Growth hacking

Around a week ago I had the honour of participating in a 2-day Growth Hacking Crash Course organized by Growth Tribe. Crash course undeniably is an appropriate term for a course after which I fell asleep at 8pm, at the same time as my 8-month-old baby and slept for 12 hours in a row. The intense two-day familiarization with the world of growth hacking was certainly tiring. On waking up the next morning I immediately told my colleagues and bosses that we had a lot of work to do. The course led me to ideas for our customers and Wannado in the same way that free buckets lead Finns to queue.

According to Wikipedia, Growth Hacking is a process of rapid experimentation across marketing funnel, product development, sales segments, and other areas of the business to identify the most efficient ways to grow a business. This admittedly mouthful of a sentence captures the essence of growth hacking quite well. The growth hacker’s aim is to get a company to grow quickly by using low cost and fast experiments to find out the best way to to get the company’s message to the right target audience.

A growth hacker considers the entirety of a customer’s relationship with the company and uses (often quite technical) means to influence it. From identifying target groups to raising customer awareness, from influencing buying decisions to encouraging referrals and return purchases.

During the first day, when the principles and concepts of growth hacking were being discussed (at very rapid pace), I realized that my current working methods already use a lot of the ideas. And that my colleagues and really the whole of Wannado  already function a lot like growth hackers! One of our most important messages is that marketing does not have to be expensive and slow to be effective. The more expensive, complicated and slower the process, the less likely it will be beneficial – especially if you consider how many resources the whole process can take.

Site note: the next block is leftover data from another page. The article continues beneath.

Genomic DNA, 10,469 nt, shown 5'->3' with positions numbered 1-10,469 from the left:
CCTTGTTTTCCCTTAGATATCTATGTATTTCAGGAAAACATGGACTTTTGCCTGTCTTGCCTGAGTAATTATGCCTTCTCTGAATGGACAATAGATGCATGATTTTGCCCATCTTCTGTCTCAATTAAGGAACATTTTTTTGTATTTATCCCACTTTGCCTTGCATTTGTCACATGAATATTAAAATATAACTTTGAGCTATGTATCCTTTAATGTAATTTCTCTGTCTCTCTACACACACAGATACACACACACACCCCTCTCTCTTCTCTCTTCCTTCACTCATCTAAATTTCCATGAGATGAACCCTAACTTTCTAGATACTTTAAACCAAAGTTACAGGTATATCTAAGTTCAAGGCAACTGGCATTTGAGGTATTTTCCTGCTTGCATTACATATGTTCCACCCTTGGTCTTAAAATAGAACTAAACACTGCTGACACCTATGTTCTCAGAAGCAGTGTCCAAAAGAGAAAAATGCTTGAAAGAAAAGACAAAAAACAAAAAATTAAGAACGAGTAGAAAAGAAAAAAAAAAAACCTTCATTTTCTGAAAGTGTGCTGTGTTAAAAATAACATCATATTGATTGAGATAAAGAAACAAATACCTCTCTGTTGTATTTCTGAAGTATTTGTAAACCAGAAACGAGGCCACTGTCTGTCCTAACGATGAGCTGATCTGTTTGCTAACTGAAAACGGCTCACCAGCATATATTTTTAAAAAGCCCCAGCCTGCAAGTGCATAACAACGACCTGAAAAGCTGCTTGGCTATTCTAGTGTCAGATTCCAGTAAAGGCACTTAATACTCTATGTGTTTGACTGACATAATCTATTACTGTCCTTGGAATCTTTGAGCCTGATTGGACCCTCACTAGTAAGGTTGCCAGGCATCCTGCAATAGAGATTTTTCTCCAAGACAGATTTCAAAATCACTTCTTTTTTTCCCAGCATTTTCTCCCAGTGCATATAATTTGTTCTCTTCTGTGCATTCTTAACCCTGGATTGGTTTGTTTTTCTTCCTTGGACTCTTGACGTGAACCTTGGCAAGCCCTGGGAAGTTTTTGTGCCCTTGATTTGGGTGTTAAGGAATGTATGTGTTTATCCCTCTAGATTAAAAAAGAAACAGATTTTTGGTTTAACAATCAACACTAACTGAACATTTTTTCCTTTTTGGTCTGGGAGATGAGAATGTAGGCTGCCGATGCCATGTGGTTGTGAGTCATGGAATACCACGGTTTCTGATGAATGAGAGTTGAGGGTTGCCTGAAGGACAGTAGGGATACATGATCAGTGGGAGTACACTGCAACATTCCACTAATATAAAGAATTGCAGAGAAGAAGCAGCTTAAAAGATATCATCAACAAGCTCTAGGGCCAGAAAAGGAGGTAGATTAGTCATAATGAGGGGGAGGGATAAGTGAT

Fast design, development, testing, and implementation is common in the world of software development, and Growth Hacking is especially popular among software start-ups. It does not, however, mean that a bigger and more established company (for example in the construction field) could not benefit from this way of thinking. We strongly believe in this way of doing business at Wannado – and we act on it. We get a lot to done for our customers and the price tag does not have to be five, or even four, digits.

During the second day of training day, we did more practical exercises and were able to test dozens of tools chosen by Growth Tribe. The net is crowded with a whole world of different software, and it can be very time consuming to try and find just the right one for your purpose. The top-20 list of best tools I received at the training is very valuable in itself, and I now use many of these tools daily. Through the practical training I gained more insight into both the Growth Hacking principles and myself; only rarely does it makes sense to invest a great deal of time in an idea before finding out if it even works.

During the first few hours of training, the tutors made a bold claim: “When you go home from this course you will have up to 20 different cost-effective ideas to increase your companies visibility.” I was obviously initially very sceptical, but by Tuesday night I had about a dozen ideas I could put into practice. Inspired by all I had learned, I set about implementing them, both for us and our customers.

This blog is not written in collaboration with Growth Tribe. All the opinions are my own.

Interested in growth hacking, or want to discuss these ideas further? Send me a message at or through LinkedIn.

Nina Toivonen
Tech Lead, Project Manager

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